Portland State University. School of Social Work
John F. Longres
Date of Award
Master of Social Work (MSW)
1 online resource (130 p.)
Social workers -- Oregon -- Willamette River Valley, Burn out (Psychology)
In a profession such as social work, where one is responsible for dealing with the ills of society and meeting the needs of other individuals, such emotional detachment and estrangement from others is antithetical to the purpose of the field and eminently destructive to those seeking and needing assistance. With the current push for accountability, factors such as burnout or alienation from one's work become of crucial importance. In addition, burnout leads to a high rate of absenteeism and job turnover (Minihan, 1980). This too decreases cost effectiveness and the quality of service, matters of extreme concern in a field designed to serve the needs of individuals in society and to do so on limited funds and resources.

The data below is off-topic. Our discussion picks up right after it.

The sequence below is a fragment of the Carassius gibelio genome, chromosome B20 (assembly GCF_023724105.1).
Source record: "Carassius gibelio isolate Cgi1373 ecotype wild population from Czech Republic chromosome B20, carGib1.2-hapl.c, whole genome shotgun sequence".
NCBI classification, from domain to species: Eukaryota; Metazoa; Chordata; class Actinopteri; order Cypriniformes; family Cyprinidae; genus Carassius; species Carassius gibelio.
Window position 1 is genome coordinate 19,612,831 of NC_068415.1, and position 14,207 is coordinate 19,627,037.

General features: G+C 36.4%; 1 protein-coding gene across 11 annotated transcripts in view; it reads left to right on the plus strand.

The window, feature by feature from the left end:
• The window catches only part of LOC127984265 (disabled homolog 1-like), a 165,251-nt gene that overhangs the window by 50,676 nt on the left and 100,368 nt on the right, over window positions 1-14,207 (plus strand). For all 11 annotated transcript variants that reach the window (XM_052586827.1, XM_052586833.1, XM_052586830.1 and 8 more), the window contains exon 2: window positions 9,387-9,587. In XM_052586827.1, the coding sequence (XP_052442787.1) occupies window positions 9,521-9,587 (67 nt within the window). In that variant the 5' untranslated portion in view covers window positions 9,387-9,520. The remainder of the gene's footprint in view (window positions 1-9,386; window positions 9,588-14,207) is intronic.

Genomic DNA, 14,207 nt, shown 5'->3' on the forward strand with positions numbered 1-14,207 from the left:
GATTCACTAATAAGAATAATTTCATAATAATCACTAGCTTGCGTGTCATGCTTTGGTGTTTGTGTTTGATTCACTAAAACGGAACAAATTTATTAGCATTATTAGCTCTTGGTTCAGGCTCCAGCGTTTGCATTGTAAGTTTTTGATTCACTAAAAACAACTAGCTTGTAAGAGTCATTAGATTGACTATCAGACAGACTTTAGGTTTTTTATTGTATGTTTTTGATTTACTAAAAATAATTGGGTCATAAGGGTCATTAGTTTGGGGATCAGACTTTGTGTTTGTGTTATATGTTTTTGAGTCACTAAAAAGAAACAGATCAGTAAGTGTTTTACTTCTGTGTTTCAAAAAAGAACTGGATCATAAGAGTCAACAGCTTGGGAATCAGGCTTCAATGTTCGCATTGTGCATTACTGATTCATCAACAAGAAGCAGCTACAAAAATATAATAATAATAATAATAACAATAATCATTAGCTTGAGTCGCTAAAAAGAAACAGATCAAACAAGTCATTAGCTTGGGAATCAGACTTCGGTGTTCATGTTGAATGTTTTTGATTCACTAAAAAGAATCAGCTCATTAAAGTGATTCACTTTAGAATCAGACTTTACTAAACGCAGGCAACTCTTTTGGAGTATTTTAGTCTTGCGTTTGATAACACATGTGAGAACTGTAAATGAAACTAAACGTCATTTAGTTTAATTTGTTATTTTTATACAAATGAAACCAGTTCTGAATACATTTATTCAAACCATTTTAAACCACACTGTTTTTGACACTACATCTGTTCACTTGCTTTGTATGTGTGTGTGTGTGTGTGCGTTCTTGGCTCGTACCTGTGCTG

Thus, alienation is of paramount importance to the field of social services and can no longer be ignored or relegated to a back seat in terms of study and research. Current literature in the field of social work deals only with the subjective expression of alienation; it has omitted linking the psychological with the social-structural aspects of alienation: indeed, with linking burnout to alienation itself. This study proposes to begin to fill this gap. What conditions in the structure of the work place and/or society cause or are correlated with the expression of alienation? It is this question which we endeavor to pursue.
Carignan, Sally; Deihl, John; Harris, Judy; Jones, Jay; Rothman, Bonnie; Ullmann, Sabrina; Weinberg-Gordon, Beth; Weter, Phyllis; Whitty, Patricia; and Wilson, Loretta, "Burnout: a multi-dimensional study of alienation among social service workers in the Willamette Valley" (1981). Dissertations and Theses. Paper 3500.